The night continued with some music and some more drinks before we all started to head off to bed as we had an early start and another long and taxing day ahead.
4:20am (WTF????) I awake to some arsehole talking a few tents away. Well there goes that then. No sleep in for me, if you call 5am a sleep in. I was up dressed, packed and ready to go by 5:30am only to be told that we were not allowed to leave due to a thick blanket of fog. Police deemed it unsafe as we had to ride the first 30kms on the highway and visibility was down to 40m. We were told it would be 1 hour, then it went to 2 hours and finally after 3 hours we were allowed to go. I must admit that this delay allowed us to mingle with other riders and teams and get our story out there. It also gave our resident trouble maker Matt the chance to strut his stuff in front of a crowd. Mind you, his partner in crime Dani, didn’t need to be asked. Both of them were out front of the thousand strong crowd bumping and grinding and entertaining. They were joined by our teammate and event crew member Stephen. Great show guys and what a laugh. It also gave matt and Kai the chance to coerce all of the guys in our team to don Black Milk tights for the day. Now this is a strange thing because to my knowledge these tights were for woman, but Kai and Matt live in them. They even managed to have enough pairs with them for the entire team. So after a little while everyone was wearing a pair except Nicko. He wants to make some money out of it. Spoil sport. So see below for the bunch of misfits wearing tights.
Finally we were allowed out and under police escort for the first 30kms we rode along the highway free of traffic. It was surreal riding along in a massive bunch like that. After an hour or so the fog lifted and we were speeding along without the escort. The sun came out, the temperature rose and we were on our way home. We all stopped off at the various pit stops to refuel and have a quick few laughs about the comments we were getting regarding our tights and the praise people were heaping on us in relation to the quest to complete the grand slam. I will admit it made me more determined to ensure I do it, knowing that it meant so much too so many people that we were trying to achieve this. It is not only special to us, it appears that so many would like to join us but have reservations like we did about the fundraising. We are not only doing this for our loved ones but for all cancer patients, survivors and families impacted. That alone is inspiring enough to get the money needed.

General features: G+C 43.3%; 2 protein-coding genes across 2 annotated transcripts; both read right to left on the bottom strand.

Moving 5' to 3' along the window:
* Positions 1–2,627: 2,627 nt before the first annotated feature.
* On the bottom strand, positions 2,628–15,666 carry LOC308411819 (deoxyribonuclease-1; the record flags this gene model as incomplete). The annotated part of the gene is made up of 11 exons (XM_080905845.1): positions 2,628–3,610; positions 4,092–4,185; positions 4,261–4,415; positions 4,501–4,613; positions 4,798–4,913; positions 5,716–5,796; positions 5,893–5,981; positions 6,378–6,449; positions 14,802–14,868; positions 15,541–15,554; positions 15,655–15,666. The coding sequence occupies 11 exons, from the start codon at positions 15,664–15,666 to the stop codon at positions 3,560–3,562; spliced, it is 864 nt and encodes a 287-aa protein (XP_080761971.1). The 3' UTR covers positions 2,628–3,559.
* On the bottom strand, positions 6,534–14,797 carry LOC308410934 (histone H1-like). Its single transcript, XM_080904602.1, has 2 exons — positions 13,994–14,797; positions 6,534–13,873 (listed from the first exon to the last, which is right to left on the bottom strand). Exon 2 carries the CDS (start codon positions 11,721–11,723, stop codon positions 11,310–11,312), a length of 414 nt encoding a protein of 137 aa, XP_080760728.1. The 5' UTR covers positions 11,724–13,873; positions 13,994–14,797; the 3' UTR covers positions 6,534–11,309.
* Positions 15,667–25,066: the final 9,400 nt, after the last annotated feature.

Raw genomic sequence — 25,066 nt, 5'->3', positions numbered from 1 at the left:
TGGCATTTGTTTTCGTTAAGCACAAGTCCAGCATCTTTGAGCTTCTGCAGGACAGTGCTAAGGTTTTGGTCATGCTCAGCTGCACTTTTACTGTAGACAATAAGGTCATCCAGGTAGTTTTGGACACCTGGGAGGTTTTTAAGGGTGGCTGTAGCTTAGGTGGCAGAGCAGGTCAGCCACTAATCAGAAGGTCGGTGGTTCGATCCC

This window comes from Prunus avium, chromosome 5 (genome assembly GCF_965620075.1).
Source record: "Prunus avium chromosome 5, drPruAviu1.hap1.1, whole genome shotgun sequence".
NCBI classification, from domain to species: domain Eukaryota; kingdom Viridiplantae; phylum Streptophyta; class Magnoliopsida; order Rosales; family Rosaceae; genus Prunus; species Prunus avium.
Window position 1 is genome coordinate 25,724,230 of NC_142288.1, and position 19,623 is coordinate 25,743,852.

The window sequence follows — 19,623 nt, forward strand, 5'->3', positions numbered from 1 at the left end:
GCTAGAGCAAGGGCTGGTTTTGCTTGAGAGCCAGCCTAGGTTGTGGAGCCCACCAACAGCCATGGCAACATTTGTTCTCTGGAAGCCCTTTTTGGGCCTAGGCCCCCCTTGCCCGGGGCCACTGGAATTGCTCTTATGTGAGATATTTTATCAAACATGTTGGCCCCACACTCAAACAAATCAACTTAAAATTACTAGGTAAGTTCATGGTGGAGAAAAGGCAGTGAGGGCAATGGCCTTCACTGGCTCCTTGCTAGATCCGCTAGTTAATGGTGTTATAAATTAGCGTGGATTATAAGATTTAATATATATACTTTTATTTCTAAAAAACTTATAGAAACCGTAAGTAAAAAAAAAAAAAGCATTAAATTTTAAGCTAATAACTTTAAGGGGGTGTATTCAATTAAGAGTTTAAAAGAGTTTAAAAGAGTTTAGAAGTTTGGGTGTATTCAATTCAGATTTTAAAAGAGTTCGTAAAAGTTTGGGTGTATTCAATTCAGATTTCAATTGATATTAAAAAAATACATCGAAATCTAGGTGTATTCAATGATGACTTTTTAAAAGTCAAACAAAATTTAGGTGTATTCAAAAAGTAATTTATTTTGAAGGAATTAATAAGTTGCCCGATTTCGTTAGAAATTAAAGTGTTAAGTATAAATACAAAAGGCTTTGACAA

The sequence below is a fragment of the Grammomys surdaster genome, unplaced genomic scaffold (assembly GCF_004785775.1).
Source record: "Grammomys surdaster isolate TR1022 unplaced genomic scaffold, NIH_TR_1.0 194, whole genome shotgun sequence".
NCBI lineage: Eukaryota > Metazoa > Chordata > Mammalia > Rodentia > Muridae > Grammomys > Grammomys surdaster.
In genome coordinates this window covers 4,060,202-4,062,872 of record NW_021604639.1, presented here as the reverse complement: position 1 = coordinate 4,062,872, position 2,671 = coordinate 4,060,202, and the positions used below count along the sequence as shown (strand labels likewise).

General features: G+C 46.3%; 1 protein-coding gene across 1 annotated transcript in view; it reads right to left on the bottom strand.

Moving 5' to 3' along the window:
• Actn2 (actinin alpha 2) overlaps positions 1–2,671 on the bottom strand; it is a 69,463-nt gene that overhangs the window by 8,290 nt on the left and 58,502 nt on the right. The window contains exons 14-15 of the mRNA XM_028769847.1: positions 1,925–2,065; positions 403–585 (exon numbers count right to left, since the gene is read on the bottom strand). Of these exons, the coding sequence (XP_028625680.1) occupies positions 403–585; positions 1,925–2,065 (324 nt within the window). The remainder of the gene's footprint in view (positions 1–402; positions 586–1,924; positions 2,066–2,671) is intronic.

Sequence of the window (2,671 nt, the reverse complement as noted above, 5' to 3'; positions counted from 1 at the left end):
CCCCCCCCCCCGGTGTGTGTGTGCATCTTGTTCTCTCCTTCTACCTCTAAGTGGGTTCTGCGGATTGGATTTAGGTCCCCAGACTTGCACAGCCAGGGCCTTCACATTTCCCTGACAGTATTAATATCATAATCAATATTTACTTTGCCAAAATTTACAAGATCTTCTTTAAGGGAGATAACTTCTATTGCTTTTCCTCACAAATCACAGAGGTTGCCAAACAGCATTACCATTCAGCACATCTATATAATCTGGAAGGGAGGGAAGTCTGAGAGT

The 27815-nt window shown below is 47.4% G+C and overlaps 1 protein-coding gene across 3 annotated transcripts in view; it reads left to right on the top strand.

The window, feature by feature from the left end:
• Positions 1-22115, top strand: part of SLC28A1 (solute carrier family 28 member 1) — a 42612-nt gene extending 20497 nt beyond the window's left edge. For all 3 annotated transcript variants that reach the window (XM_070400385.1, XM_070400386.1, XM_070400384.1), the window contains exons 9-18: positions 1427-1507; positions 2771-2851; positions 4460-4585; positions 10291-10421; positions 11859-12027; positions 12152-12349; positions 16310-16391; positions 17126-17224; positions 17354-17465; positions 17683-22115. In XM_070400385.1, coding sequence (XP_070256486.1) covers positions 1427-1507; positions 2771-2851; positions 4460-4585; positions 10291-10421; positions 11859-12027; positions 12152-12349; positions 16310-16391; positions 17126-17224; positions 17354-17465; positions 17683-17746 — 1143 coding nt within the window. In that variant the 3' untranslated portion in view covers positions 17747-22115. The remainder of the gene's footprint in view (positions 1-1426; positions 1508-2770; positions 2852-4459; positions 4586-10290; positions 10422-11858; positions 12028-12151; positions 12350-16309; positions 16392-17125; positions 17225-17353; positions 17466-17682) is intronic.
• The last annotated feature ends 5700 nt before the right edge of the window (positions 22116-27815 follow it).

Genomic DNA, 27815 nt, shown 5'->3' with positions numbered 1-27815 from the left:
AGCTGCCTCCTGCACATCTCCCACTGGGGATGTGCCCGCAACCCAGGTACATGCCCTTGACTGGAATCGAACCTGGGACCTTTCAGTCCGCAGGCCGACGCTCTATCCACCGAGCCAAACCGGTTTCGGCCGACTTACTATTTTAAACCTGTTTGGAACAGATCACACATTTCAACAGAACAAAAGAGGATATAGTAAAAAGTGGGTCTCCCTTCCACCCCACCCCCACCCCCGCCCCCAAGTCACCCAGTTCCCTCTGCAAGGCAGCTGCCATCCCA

So after 73kms we got the lunch stop. My rear end was sore, but my feet were hurting more. Pushing up some of those hills was having an impact on my feet, but also my shoulders and upper back. The grip you need to work up the hills is just as bad as the grip you need going downhill at 60km per hour on those crappy bumpy QLD roads. I sat down and took off my shoes and just wanted to stop. Worst part was I still had 37kms to go. We all agreed to meet up at the last stop and work out our strategy for the finish line. We then decided to stop just short, group up and go across together. So this is exactly what the Vision Crusaders did. We rode up to the line to the cheers and applause of the crowd after the announcer mentioned we were coming. We stopped, all hopped off our bikes and walked across the line taking it all in. There was family there to greet the locals, but we had mentioned earlier in the weekend that we were all one big family now and there were hugs, cheers, tears and beers shared after the ride and we were even lucky enough to meet the families of the local riders in our team.
After a group shot with the photographers, we all hung around chatting and sharing tails of one of the most amazing weekends of my life. We are all so pumped that it is only 59 days until our next ride and even better, I will have my family at this one to share the experience. Vision Crusaders is an amazing bunch of people and sadly this blog post can in no way put it into words adequately how proud I am to be in the team and share this with each and every one of them. I have just made another 23 friends for life and I am sharing something with them that I doubt anyone will be crazy enough to try again, unless of course we back it up in 2014……..